Peter Drucker has suggested that businesses organize their abandonment of business and practices that they never would have started doing if they knew when they start what they know now. This is my effort at 2018 renunciations for SKMurphy, Inc and in my personal life.
This effort has been inspired not only by Peter Drucker but by David Cain in a recent blog post on “The Joy of Opting Out.” Here are some relevant excerpts:
The Joy of Opting Out
“Most people will graze on chips when they’re around, a few at a time, but I tend to fall into a whirlpool of near-continuous chip eating. I spoil my appetite. I park near snack tables and mingle from there.
In a narrow sense, my goal over the holidays is to learn what it’s like to leave a nearby bowl of chips untouched. But this campaign in conscious chip non-eating is really a way of practicing a much more fundamental skill, one that makes life easier in virtually every area. Western Buddhism has a great word for it: renunciation.
Renunciation is one of ten trainable qualities known traditionally as the paramis (the others being generosity, resolve, patience, morality, effort, insight, loving-kindness, equanimity and truthfulness).
I think of these qualities as ten often-weak muscles each of us can strengthen during day-to-day life if we look for opportunities. The stronger these traits get, the less tricky your collisions become with certain recurring experiences that make life difficult: laziness, ill will, greed, egotism, and so on.
The stronger we are at renunciations, the easier it is to refrain from making tempting but costly choices in every area of life. By practicing chip non-eating, or any other specific form of renunciations, you’re simultaneously getting better at avoiding wasteful purchases, going to bed on time, declining a third drink, and otherwise quitting while you’re ahead, whatever the context—because they’re all the same skill.”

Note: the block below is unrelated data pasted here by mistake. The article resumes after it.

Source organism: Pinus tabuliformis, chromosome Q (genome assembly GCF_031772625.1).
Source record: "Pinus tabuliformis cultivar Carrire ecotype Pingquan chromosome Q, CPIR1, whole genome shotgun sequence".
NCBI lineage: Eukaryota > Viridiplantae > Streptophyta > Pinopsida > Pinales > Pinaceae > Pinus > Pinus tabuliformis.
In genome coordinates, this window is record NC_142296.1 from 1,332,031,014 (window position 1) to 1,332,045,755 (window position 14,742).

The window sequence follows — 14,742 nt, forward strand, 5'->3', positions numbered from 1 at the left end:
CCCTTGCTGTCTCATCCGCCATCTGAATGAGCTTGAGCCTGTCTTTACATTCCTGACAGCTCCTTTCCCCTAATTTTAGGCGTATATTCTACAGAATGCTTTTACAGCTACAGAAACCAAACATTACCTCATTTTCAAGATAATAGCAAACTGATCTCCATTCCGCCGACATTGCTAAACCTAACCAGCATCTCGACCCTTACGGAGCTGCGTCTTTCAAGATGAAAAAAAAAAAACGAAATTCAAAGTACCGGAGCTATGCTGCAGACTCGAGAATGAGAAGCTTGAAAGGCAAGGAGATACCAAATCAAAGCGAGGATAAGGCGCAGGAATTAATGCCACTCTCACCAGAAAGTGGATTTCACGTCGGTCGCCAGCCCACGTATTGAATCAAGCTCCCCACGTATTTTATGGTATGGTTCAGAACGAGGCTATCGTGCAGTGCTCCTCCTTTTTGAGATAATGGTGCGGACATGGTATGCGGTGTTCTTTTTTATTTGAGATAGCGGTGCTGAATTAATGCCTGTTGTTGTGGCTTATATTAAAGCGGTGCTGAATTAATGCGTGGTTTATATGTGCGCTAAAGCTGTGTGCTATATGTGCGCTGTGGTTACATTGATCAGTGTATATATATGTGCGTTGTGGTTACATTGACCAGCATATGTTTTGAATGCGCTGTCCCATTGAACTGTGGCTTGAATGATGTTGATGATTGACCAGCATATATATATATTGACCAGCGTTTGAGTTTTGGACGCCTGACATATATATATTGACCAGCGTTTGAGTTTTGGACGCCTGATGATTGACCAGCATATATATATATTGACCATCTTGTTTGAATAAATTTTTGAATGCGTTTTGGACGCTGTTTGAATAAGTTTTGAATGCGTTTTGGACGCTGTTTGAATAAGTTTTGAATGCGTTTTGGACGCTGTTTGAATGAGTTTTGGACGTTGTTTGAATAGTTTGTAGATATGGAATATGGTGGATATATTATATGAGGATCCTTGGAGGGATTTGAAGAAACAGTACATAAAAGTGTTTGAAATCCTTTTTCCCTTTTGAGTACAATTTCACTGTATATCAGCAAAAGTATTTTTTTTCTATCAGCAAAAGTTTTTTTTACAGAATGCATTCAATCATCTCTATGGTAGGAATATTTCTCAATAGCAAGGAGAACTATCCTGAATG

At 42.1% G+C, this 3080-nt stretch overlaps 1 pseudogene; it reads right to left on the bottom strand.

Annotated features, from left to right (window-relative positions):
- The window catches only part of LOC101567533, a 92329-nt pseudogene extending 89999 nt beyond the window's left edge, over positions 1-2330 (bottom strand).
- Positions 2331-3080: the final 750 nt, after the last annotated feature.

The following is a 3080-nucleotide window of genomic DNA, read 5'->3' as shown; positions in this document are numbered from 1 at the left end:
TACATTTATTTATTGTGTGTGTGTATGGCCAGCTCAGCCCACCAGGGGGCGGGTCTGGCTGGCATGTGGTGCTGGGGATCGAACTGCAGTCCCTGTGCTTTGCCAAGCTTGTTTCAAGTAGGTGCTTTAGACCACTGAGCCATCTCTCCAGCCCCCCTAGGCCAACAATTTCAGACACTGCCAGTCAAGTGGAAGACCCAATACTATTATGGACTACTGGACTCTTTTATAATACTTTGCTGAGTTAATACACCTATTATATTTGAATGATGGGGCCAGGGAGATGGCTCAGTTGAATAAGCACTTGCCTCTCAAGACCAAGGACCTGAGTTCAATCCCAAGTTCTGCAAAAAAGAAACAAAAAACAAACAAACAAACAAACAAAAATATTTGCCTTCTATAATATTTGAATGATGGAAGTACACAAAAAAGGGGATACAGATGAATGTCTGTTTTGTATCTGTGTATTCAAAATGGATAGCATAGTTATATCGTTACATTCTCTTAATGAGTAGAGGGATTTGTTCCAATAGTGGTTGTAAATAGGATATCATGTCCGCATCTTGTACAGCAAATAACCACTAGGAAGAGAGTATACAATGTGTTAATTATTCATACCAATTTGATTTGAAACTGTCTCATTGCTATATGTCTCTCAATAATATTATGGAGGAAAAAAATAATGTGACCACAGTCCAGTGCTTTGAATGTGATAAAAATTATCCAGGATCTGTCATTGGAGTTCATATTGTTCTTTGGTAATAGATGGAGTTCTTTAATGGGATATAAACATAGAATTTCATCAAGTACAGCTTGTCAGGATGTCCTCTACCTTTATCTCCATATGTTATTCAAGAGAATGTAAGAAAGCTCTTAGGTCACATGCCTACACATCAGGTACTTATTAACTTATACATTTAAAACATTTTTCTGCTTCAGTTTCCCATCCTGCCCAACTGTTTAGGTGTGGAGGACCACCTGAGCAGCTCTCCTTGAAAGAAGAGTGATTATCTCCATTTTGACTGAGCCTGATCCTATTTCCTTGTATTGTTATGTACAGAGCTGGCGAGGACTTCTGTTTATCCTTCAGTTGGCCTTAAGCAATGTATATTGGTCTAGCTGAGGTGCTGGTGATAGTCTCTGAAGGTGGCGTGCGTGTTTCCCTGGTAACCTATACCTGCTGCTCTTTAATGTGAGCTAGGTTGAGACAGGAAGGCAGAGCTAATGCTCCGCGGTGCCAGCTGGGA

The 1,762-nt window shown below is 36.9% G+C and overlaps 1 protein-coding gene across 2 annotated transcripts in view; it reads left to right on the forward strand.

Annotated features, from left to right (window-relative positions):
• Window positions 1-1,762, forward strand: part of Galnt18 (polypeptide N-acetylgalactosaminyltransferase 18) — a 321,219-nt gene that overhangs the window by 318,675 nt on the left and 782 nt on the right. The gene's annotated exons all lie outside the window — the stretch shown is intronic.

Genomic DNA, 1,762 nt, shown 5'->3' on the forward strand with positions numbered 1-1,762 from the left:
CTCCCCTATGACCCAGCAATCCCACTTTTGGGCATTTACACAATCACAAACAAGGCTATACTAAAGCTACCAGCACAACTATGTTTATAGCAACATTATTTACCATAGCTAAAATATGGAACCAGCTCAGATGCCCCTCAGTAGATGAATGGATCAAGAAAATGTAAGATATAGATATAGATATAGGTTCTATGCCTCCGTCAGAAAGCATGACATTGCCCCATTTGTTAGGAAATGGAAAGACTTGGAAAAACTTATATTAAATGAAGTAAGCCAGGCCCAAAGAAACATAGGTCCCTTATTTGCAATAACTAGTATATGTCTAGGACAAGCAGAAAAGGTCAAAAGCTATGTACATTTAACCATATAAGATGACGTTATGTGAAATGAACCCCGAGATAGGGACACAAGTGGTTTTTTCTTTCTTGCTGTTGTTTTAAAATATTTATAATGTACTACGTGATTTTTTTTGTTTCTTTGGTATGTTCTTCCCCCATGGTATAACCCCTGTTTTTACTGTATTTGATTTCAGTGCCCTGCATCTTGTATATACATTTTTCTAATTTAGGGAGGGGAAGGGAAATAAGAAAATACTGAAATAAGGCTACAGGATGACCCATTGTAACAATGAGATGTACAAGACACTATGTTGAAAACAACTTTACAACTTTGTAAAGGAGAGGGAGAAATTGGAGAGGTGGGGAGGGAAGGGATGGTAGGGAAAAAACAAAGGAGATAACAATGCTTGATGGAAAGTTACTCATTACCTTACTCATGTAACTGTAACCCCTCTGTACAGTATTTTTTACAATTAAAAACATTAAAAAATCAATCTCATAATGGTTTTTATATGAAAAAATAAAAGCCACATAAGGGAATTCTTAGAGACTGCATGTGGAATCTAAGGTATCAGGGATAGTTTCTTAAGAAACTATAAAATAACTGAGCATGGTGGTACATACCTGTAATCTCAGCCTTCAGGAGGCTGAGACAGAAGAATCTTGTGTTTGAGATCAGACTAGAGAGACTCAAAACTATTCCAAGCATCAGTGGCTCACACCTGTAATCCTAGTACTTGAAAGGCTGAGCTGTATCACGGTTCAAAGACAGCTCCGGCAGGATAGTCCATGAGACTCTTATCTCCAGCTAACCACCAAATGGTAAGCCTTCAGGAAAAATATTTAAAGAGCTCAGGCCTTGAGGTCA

David Cain in “The Joy of Opting Out“
Making predictions: seeing possibilities, in particular potential opportunities and failures, is very important. But the longing for certainty can turn one of these into a prediction that causes me to abandon the preparation for other contingencies.
Sticking to what I know: the risks are twofold, both foreclosing possibilities, and seeing things as they no longer are. When I visited home after college I noticed that when I asked my father for directions he sometimes gave references to a landscape that no longer existed. He would say “turn left where the old Katz Drugstore used to be and then go past where Tillman school was before they turned it into condos.” It’s hard to see things as they are now if you cling to the way things were. The Silicon Valley of the 1980’s or the 1990’s much less ten years ago is not the Silicon Valley of today. Some things have been lost, others gained. But it’s different now and it requires me to let go of what I “know” to see what’s really there.
Computer Solitaire: I now believe that taking a break should mean standing up from my computer and taking a walk, reading a book, or doing something that is a real change from staring at a computer screen.
Anger: I have started to substitute getting angry with someone for silently repeating the following prayer to remind myself that we all have shortcomings: “Lord Jesus Christ, Son of God, have mercy on me a sinner.”
“Prayer is also anesthesia, so we can cut deeper, and clean out our wounds.”
Yahia Lababidi in “Aphorisms on Art, Morality, Spirit“
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